On moving water, I generally fish them dead drift. There are a few spring creeks where the more imitative flies are perhaps best, but I generally rely on the Zug Bug, Bird's Nest and especially a heavily weighted Sawyer's Killer Bug.

Having said all of the above, IMO the only time they are worth fooling with are when populations actually exist in worthwhile numbers and when I'm on the water fishing during the low light of dawn, dusk or cloudy days. During the bright midday hours, they are buried pretty deep in the weeds and unavailable except to "rooting" fish.

Best regards,
"It's not that I find fishing so important, it's just that I find all other endeavors of Man equally unimportant... And not nearly as much fun!" Robert Traver, Anatomy of a Fisherman
Martinlf
Martinlf's profile picture
Moderator
Palmyra PA

Posts: 3047
Martinlf on Sep 1, 2012September 1st, 2012, 5:15 pm EDT
Kurt, what yarn do you use for your Killer Bug? You'll know the history and why I ask this.
"He spread them a yard and a half. 'And every one that got away is this big.'"

--Fred Chappell
Entoman
Entoman's profile picture
Northern CA & ID

Posts: 2604
Entoman on Sep 1, 2012September 1st, 2012, 6:25 pm EDT
Sure do! I don't use yarn. After searching the world (or so it seems), never came across one that even comes close.:) So, I experimented & experimented until I came up with a dubbing blend that matches the heathered tan color with a pinkish cast about as perfectly as possible. I think it looks even better from a texture standpoint. Even if I had a skein of the old Chadwick's 477 (only have about six inches left, kept for reference), I'd still use this stuff. Besides, I could sell the skein on Ebay for enough to pay for a fishing trip! :)

Dubbing blend - 50% Hareline hare's ear, 50% tan "Buggy Nymph", a smidgen of red angora goat

You can tie the fly conventionally by using copper wire and starting the dubbing at the head and tying it off at the tail with the wire, but I use pink or tan 6/0 Danville's tying thread over 16 wraps of .020 lead wire (size 12 hook). Using copper wire in the tying as per Sawyer would work better on waters like the Avon I suppose, but I find this method more successful on our heavier western rivers. When you've covered the lead to the point that it's mostly hidden, apply the dubbing thickly and dub it tightly as possible with your fingers (about 3" or so). Do it in layers rather than all at once so you can build a tighter, more consistent noodle. Form a loop by hooking the thread below the dubbing with a spinning tool and wrap the tread around the shank a few times. Now spin it up tight clockwise if you're right handed. Wrap forward and tie off. It takes a few to get the amount of dubbing to apply, but once you do, it's the easiest fly in the world to tie (most guys tie them too thin, IMO). The photo below makes the fly look pinker and lighter than it actually is, but you get the idea of the texture and look of the finished fly.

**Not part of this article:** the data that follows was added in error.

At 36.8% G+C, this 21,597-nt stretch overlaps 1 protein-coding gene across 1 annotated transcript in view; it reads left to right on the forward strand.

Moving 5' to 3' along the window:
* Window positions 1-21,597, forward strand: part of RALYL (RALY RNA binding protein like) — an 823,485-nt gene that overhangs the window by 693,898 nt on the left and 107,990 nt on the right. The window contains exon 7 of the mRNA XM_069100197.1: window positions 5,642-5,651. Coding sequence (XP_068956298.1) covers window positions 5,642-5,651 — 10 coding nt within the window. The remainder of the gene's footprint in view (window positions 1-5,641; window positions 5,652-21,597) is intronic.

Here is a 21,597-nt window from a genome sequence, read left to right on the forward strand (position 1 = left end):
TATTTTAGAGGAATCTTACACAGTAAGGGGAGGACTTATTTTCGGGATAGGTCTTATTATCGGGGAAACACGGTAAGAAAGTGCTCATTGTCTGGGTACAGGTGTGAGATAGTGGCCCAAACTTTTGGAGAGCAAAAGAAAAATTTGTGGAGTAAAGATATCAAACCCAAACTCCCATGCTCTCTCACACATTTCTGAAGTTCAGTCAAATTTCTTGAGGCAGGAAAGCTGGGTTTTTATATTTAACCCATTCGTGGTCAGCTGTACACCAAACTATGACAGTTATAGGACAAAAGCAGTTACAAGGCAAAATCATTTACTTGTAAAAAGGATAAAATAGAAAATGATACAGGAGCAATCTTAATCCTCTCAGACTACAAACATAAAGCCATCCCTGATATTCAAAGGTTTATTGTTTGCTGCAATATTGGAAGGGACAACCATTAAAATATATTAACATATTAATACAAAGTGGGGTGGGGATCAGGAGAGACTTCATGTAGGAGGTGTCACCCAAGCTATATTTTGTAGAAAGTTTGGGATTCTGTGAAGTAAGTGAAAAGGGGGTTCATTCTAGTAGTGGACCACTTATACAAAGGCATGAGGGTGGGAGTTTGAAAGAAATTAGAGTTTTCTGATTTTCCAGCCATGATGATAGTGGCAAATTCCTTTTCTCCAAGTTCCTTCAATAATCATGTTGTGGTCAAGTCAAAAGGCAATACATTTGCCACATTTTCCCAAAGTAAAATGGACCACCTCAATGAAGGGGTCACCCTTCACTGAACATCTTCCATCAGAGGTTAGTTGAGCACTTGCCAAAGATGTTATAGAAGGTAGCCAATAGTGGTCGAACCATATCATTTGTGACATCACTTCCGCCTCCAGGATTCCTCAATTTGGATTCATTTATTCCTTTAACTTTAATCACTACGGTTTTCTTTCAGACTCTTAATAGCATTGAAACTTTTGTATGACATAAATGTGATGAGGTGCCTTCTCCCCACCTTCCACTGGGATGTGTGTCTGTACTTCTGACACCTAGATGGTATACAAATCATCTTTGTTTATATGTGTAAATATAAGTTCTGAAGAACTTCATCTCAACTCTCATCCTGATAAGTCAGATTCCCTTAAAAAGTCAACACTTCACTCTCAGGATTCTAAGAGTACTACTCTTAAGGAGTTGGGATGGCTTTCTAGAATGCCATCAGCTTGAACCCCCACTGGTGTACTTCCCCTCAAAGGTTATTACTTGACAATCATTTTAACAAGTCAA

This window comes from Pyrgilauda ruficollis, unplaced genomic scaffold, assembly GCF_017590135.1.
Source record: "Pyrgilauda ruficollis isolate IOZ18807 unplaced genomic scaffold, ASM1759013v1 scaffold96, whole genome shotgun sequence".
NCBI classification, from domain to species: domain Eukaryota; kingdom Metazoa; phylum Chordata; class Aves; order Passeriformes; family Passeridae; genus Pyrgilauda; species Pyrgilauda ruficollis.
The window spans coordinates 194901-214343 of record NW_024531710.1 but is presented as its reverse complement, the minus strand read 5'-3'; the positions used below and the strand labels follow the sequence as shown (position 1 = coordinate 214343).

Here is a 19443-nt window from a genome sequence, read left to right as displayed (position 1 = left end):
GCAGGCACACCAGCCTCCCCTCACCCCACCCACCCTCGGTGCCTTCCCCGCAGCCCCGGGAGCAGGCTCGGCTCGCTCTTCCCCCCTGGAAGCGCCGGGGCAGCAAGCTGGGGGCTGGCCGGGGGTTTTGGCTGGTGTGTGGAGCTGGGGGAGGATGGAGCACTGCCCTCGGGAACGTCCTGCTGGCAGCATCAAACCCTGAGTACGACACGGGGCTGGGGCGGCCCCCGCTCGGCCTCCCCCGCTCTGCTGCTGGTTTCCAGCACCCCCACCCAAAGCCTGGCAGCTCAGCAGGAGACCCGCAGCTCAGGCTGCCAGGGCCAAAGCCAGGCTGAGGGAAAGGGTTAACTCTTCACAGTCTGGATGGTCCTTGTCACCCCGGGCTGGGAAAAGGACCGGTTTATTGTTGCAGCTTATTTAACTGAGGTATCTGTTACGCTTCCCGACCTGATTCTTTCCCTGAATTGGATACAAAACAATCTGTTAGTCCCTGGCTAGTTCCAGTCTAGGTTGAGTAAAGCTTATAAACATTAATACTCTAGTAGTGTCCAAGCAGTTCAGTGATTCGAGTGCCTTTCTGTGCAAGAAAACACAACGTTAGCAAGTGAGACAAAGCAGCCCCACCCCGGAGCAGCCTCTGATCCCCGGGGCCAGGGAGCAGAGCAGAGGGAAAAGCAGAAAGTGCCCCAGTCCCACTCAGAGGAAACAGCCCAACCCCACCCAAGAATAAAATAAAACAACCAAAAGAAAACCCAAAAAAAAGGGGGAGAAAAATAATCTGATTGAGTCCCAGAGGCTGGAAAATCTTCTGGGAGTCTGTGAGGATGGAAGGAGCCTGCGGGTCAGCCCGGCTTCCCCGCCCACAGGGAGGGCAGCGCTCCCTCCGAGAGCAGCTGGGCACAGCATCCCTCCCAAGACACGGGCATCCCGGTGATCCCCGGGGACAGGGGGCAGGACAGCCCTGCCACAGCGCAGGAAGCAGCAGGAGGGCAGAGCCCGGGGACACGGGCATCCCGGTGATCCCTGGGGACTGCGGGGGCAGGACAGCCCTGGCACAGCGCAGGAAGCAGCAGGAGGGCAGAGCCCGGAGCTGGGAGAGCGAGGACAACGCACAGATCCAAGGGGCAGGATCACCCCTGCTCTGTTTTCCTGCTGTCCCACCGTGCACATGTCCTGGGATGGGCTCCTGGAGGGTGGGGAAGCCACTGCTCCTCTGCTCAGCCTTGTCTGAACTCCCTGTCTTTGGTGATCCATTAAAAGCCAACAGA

"It's not that I find fishing so important, it's just that I find all other endeavors of Man equally unimportant... And not nearly as much fun!" Robert Traver, Anatomy of a Fisherman
Entoman
Entoman's profile picture
Northern CA & ID

Posts: 2604
Entoman on Sep 2, 2012September 2nd, 2012, 10:08 am EDT
Here's a better picture, Louis.

"It's not that I find fishing so important, it's just that I find all other endeavors of Man equally unimportant... And not nearly as much fun!" Robert Traver, Anatomy of a Fisherman
Entoman
Entoman's profile picture
Northern CA & ID

Posts: 2604
Entoman on Sep 4, 2012September 4th, 2012, 10:19 pm EDT
Louis,

Those two photos point out how different the same fly may look in different conditions - one photo wet and backlit (trout looking up?), the other dry and in the hand. In retrospect, I don't think this is due to camera aberration. Hmm... This may be evidence/example that Sawyer's speculation that his tan fly took on a pinkish cast to the fish when wet (due to a few red fibers in the yarn) and led to their excitement? Other examples of this phenomena are replete in discussions of fly color in our literature. A study of highly successful flies photographed wet and backlit vs. dry and in the hand would be interesting...
"It's not that I find fishing so important, it's just that I find all other endeavors of Man equally unimportant... And not nearly as much fun!" Robert Traver, Anatomy of a Fisherman